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Cats often surprise us with their unpredictability and, at times, they may even seem downright ditsy. It begs the question: Why do cats behave in such puzzling ways in the first place?
“Cats and people are different species with different genetic evolutions”, says Animal Behaviour Consultant Arden Moore, who is the author of pet books such as The Cat Behavior Answer Book: Practical Insights & Proven Solutions for Your Feline Questions (Storey, 2007). As an example of a basic difference between cat and human behaviour, Moore points to the fact that cats “rank as one of the top snoozers of all creatures, averaging around 16 to 17 hours of sleep each day. Most people are lucky to get seven hours of sleep a night”.
Cats as Comedians
Karen Santos, companion animals manager at the International Fund for Animal Welfare (IFAW) contends that cats have a “better sense of humour” than humans. She attributes this to the fact that cats live more in the moment adding that “they don't hold grudges and when they do, they are short-lived and specific to a particular event”.
Here, we breakdown the different types of cat behaviour your cat may fall under.
This is a cat that, despite all scientific claims to the contrary, enjoys swimming and being near water. “Some cats love to swim, especially certain breeds like the Turkish Van”, says Moore. In their pursuit of water, these cats may even hop into the shower to join their owners.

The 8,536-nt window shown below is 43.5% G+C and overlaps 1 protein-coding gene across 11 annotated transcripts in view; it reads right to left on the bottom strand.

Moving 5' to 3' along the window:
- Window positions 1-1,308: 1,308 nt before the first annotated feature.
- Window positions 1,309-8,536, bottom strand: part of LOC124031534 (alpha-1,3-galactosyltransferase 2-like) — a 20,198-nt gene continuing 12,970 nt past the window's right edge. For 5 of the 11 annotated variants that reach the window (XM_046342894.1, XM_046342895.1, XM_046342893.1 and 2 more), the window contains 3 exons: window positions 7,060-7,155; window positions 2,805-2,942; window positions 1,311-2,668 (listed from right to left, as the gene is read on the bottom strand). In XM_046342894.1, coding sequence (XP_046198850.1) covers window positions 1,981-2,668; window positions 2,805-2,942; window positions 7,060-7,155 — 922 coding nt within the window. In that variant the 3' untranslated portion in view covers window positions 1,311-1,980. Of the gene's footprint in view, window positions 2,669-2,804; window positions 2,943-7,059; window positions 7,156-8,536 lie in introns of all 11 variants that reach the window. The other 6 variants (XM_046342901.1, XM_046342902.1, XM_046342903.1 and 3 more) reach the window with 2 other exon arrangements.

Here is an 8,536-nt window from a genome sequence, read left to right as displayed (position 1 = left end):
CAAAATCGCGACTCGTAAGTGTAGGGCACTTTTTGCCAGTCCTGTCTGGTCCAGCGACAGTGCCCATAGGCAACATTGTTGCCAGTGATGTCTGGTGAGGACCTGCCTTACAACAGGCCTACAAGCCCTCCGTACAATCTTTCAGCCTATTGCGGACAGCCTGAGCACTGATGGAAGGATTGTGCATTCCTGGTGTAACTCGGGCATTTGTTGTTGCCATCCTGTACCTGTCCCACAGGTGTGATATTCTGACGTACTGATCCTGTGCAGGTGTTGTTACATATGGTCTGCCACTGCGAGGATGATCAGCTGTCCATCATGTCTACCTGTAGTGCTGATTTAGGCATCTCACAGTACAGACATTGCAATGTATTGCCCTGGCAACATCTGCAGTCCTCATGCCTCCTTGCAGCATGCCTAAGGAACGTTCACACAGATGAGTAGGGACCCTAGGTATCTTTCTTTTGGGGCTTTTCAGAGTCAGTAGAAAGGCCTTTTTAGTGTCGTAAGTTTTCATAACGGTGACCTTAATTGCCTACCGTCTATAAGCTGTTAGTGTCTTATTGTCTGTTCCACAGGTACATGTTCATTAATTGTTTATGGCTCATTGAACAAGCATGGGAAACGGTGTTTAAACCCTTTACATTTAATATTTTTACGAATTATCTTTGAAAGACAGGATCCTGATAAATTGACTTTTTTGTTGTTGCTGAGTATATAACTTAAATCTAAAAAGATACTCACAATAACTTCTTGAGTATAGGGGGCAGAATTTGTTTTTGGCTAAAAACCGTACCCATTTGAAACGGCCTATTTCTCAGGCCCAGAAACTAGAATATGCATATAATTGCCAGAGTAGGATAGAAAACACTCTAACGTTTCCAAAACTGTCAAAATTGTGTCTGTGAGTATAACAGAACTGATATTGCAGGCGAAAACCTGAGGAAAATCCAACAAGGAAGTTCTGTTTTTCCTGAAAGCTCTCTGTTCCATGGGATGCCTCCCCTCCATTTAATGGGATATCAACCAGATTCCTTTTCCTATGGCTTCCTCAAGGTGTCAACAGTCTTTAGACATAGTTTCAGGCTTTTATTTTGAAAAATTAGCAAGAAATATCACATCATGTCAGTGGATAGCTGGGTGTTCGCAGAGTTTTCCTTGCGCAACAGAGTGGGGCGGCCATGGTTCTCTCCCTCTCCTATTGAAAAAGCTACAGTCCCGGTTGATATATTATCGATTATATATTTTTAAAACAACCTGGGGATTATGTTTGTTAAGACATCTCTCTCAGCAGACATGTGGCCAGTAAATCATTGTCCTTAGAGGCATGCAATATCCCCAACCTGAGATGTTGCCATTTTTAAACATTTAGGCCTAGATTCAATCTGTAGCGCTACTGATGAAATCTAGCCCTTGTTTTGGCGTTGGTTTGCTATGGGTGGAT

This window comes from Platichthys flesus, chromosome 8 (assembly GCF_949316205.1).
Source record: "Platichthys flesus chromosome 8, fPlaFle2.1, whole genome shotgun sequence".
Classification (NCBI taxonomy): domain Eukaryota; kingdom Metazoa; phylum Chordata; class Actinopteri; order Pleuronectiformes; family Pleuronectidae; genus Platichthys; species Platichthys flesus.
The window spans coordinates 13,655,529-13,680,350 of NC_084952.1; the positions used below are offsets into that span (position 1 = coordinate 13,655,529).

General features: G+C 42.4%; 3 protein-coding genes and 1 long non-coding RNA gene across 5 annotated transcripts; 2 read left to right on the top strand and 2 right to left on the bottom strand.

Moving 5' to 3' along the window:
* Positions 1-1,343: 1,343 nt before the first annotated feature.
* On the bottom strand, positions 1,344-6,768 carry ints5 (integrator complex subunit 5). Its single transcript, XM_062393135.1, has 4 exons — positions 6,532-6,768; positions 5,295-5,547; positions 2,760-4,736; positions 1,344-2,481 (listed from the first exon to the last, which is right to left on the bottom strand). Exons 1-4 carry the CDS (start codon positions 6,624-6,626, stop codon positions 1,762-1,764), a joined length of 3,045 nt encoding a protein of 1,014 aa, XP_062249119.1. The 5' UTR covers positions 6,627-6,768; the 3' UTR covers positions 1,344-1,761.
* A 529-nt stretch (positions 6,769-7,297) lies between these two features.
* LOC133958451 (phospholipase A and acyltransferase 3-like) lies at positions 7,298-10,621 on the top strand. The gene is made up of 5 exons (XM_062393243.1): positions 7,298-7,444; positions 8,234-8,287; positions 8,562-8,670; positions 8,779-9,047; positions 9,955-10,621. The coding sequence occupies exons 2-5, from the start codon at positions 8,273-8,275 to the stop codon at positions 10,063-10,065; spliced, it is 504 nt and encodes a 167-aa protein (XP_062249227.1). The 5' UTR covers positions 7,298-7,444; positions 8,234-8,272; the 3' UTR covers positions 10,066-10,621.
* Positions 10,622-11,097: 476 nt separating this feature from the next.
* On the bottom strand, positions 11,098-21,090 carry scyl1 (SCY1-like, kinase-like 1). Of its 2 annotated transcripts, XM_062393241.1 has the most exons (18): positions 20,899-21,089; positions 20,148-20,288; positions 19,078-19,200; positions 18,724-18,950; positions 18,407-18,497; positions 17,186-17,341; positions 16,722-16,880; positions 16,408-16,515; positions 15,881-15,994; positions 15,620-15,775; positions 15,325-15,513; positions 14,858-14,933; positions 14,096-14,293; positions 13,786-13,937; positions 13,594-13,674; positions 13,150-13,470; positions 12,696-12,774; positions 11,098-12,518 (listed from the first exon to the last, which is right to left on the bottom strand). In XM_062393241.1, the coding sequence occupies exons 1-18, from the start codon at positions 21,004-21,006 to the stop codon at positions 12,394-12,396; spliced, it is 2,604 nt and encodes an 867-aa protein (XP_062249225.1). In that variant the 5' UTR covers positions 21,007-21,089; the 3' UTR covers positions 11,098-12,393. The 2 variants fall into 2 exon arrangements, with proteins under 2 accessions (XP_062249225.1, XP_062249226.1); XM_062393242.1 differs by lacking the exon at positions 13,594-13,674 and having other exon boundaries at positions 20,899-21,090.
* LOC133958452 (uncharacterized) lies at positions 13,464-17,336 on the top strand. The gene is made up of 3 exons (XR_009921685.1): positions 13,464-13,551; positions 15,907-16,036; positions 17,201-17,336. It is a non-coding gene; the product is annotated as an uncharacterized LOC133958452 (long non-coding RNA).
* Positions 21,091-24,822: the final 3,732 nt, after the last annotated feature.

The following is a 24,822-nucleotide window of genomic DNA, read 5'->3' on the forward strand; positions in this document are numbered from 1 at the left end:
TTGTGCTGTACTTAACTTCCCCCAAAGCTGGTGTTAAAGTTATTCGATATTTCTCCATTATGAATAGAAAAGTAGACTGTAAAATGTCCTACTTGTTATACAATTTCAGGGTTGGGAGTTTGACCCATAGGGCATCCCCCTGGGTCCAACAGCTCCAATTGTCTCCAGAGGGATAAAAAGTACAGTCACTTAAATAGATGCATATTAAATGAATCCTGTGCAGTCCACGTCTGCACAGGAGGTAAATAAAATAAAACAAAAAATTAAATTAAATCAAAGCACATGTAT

The Bowl Prober
Bowl probers sometimes paw their water bowls before they drink. The reason: it’s following the pattern of “wild cat ancestors who need to test the water to make sure it is safe”, says Moore. Cats’ paw pads constitute one of their most sensitive areas, so pawing the water helps some indoor cats check for any possible ‘dangers’ lurking in the water bowl.
Mr or Ms Confidence
If you have a dominant and confident cat, you may be in luck. Moore says this type makes the perfect candidate for toilet training. “This training can be thwarted if you—or others in your home—forget and put the lid down or shut the bathroom door”, she cautions.
The Ear Licker
Some cats seem to have a human earlobe fetish. They’ll lick the ears of their owners, or even those of startled guests, with apparent enjoyment. “A young kitten separated from its mother before being weaned may be determined to lick your earlobes with its rough tongue”, says Moore. “It may mimic the suckling it enjoyed while nursing”.
Santos notes that some cats scratch around their food dishes, almost as if they’re trying to “bury” their food under the kitchen floor or other surface. This behaviour may reveal their lineage. The wild ancestors of cats would bury their food to save it for later, so they could return to it.
The Gift Giver
Has your cat ever suddenly dropped a toy mouse in your lap? Santos explains that it is your cat’s way “of showing affection”.
Predator to the Invisible
Cats playing games with a speck of dust are not losing their kitty minds. That speck of dust or ray of sunlight that they are chasing serves as entertainment, according to Santos.
The Crazy Running Back
Almost all cat owners have observed what some call the “kitty crazies”. Their cat abruptly runs around, occasionally leaping into the air like a ballerina on too much caffeine and then just stops as if nothing had happened. Santos theorises that this behaviour can be attributed to a cat’s inherited need to stay in shape for hunting.
Joanne Eglash is a journalist with over 15 years experience whose work has appeared in numerous publications. She currently lives with two cats, Miss Manners and Ashley.
A cat will do which of the following to calm its nerves: